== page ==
Scotland’s Speyburn Single Malt Whisky recently announced their search for the “Perfect Catch.”  Upload a photo of your favorite fish, pair it with a 100-word story about the catch, and you could win a professionally framed artist rendering of your photo and a $500 Orvis gift card. Better yet, for every photo submitted, Speyburn will donate a dollar to American Rivers, the leading organization to restore and protect the country’s rivers and streams. In other words, not only do you get to brag about your epic fish prowess, but your (well-intended) vanity also gives back to the rivers that offer you so much joy.

As for the whisky itself? It’s distilled in the Speyside region of the Scottish Highlands, a landscape tailor-made for fishing—as well as paddling, hiking, camping, and mountain biking. The caramel-colored, medium-bodied whisky drinks smooth and easy, and is best enjoyed with only a few drops of water to open up the hints of green apple and vanilla spice. We find it's also best enjoyed after a day spent on your favorite river.

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Related Topics: Food and Drink · Free Stuff · From Around the Web

April 03, 2012

What Book to NOT Read While Flying

Heat_bill_bufordThe flight from DC to Seattle lasts nearly five hours, which is almost long enough to sate yourself with a free snack mix and then grab some half-decent seafood in Seattle—which had been my plan last week when I flew from Reagan National to Bend, Oregon, on Alaska Air. Grab a big lunch and then a decent dinner while laid over in Seattle. Until, that is, I got on the plane and started reading Heat.

Bill Buford’s book chronicles the author's obsession with Italian cuisine, a months-long path that starts in Mario Batali’s New York restaurant Babbo and ends with him working under a Dante-quoting butcher (the best butcher in the world, no less), all of it written with nominal flourish and a true passion for food, both where it originates and how it’s prepared. Midway through the book—and the flight, as it happened—Bufford visits Italy for the first time, and encounters the cuisine that has made that part of Europe so utterly, justifiable famous. And as I read through his descriptions of the fine smoked meats and the right way to prepare bolognese, it was all over. Seven dollars later, I was inhaling the poorest substitute of what I was reading: a pre-packaged fruit and cheese plate (they were out of the meat plate). Reading a well-written book on food while traveling assures that you’re going to eat whatever the airline offers, and it’s never going to measure up.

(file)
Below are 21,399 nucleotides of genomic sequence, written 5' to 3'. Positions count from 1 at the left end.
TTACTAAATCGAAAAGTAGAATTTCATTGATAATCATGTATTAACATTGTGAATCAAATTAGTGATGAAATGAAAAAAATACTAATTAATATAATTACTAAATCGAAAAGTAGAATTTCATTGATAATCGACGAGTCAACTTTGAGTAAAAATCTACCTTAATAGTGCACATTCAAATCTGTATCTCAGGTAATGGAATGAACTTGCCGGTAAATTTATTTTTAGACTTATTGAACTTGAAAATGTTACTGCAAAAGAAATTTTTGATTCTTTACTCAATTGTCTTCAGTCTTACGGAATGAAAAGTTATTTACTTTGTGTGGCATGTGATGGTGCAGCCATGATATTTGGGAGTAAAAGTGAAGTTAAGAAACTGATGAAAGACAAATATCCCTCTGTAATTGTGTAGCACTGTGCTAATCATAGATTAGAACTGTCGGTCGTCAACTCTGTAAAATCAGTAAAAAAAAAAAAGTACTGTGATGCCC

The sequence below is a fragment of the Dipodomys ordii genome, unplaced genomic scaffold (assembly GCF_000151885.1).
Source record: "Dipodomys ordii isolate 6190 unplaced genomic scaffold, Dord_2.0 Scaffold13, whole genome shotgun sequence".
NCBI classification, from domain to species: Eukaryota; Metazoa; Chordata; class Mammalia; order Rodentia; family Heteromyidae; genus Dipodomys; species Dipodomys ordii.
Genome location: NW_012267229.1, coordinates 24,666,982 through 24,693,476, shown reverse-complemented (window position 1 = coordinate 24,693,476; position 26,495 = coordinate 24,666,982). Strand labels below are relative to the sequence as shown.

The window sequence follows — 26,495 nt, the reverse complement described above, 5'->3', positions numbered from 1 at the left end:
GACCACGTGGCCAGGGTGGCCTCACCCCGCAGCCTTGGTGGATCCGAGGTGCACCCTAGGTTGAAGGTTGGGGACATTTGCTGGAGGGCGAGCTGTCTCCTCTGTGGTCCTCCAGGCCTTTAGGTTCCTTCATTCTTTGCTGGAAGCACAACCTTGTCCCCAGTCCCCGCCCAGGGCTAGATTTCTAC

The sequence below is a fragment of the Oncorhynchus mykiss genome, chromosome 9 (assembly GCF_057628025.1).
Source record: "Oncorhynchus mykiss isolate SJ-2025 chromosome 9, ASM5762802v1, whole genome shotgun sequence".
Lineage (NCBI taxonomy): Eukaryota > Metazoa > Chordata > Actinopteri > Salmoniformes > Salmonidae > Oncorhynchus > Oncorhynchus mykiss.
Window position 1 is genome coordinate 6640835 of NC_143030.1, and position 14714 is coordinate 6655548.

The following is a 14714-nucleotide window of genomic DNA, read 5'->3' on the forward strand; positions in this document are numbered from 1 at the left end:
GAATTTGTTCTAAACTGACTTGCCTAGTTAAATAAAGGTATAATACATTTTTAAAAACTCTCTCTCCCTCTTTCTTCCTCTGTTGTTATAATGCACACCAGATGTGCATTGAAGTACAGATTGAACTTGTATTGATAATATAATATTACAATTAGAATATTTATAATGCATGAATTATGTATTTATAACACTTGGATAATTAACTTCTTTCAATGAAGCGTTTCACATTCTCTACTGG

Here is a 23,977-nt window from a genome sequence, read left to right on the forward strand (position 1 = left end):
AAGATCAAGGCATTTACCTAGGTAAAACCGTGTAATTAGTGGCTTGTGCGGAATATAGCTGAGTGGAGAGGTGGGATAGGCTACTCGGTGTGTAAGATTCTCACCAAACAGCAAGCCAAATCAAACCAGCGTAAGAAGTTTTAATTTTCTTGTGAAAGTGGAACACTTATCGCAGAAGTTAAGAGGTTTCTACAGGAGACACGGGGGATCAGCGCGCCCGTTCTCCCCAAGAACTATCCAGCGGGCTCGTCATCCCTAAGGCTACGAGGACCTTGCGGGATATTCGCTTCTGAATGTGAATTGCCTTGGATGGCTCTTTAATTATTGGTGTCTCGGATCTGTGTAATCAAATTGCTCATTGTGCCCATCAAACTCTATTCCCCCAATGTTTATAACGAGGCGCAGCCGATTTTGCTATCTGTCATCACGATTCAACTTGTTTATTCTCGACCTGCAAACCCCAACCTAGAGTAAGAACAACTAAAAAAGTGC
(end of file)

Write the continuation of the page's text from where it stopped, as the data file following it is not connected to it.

And when I reached Seattle, I also had fish tacos. Again, a poor substitute for Italian fare. But the one-hour jaunt from Seattle to Redmond, Oregon, on Horizon Air did include a FREE glass of microbrew beer from Bend, my eventual destination. And that helped shift me toward a different world of enjoyment.

What books do you always avoid while flying? Tell us in the comments section.